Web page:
Source: Mid-Year Economic and Fiscal Outlook 2009‑10 and Treasury projections.

3.3 Ageing pressures will reduce fiscal sustainability

The fiscal gap is the gap between spending and revenue that needs to be closed to address the fiscal pressures of an ageing population (Chart 3.2).

From 2018‑19 onwards, when revenue exceeds spending by around 1.6 per cent of GDP, ageing and health pressures are projected to lead to a gradual deterioration in government finances. A fiscal gap is projected to emerge in 2031‑32 and grow to around 2 per cent of GDP by 2049‑50.

This is an improvement on the fiscal gap of 3 per cent of GDP projected in IGR 2007. The Government's fiscal strategy of restraining real spending growth to 2 per cent in years when the economy is growing above trend until the budget returns to surplus (in 2015‑16) makes a significant contribution to this improved outcome, along with the more gradual pace of ageing than previously projected.

Chart 3.2: Projected fiscal gap

Chart 3.2: Projected fiscal gap

Note: Fiscal gap is the gap between government receipts and payments, excluding interest receipts and payments. It is equivalent to the primary balance.
Source: Treasury projections.

If a fiscal gap of 2 per cent of GDP were to develop, it is projected that net debt would re-emerge in the 2040s and rise to around 20 per cent of GDP by 2049‑50 and continue to increase beyond this time (Chart 3.3).

Chart 3.3: Projected path of net debt

Chart 3.3: Projected path of net debt

Source: Treasury projections.

Similarly, if steps were not taken to close the fiscal gap over time, it is projected that the underlying cash deficit would be 3 per cent of GDP by 2049‑50 (Chart 3.4). The difference between the fiscal gap and the underlying cash deficit is an indication of the costs of delaying policies to reduce spending growth now in response to ageing fiscal pressures.

Chart 3.4: Projected underlying cash balance

Chart 3.4: Projected underlying cash balance

Source: Treasury projections.

The fiscal strategy delivers a substantial contribution to long-term fiscal sustainability. Without the fiscal strategy, ageing of the population would result in a wider fiscal gap (3 per cent of GDP rather than 2 per cent of GDP) (Chart 3.5). As a result, the projected underlying cash deficit would be 3 percentage points of GDP larger by 2049‑50 than would be the case with the fiscal strategy.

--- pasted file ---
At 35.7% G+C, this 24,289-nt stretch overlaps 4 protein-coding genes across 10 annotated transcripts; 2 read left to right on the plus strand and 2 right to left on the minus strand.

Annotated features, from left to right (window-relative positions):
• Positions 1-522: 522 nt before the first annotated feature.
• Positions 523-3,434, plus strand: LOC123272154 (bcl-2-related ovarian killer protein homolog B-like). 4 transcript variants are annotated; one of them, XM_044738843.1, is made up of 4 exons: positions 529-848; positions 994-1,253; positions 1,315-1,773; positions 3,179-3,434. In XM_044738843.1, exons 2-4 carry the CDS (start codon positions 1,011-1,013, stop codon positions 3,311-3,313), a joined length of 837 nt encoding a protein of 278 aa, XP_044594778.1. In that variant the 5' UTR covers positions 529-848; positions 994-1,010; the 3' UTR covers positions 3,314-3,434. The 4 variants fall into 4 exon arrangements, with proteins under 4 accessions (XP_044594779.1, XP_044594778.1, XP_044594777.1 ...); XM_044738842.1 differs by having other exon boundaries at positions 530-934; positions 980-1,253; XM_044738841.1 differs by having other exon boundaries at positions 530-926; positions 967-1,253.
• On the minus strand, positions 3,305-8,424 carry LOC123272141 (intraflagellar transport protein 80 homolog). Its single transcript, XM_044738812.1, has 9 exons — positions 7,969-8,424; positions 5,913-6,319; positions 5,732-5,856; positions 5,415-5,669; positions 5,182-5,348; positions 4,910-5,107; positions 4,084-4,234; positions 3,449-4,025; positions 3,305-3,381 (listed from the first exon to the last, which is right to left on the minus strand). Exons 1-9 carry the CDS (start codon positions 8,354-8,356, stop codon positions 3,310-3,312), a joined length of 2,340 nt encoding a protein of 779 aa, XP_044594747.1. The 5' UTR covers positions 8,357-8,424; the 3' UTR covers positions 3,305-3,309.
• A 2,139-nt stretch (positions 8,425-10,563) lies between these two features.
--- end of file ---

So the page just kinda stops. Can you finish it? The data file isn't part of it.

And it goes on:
Chart 3.5: Projected fiscal gap with and without
the fiscal strategy

Chart 3.5: Projected fiscal gap with and without the fiscal strategy

Source: Treasury projections.

3.4 Net financial worth and net worth

Net financial worth is a broader indicator of fiscal sustainability than net debt because it includes government borrowing, superannuation and all financial assets. Net worth is broader again as it includes non-financial assets.

As a result of an ageing population, net financial worth is projected to peak at around 11 per cent of GDP in 2032‑33 before gradually deteriorating to around negative 12 per cent of GDP by 2049‑50 (Chart 3.6). Net worth is projected to follow a similar path, falling to around negative 6 per cent of GDP in 2049‑50.

Chart 3.6: Projected path of Australian government net financial worth and net worth

Chart 3.6: Projected path of Australian government net financial worth and net worth

Source: Treasury projections.

Next: Chapter 4: Ageing pressures and spending
Previous: Chapter 2: Growing the economy productivity, participation and population
Return to: Index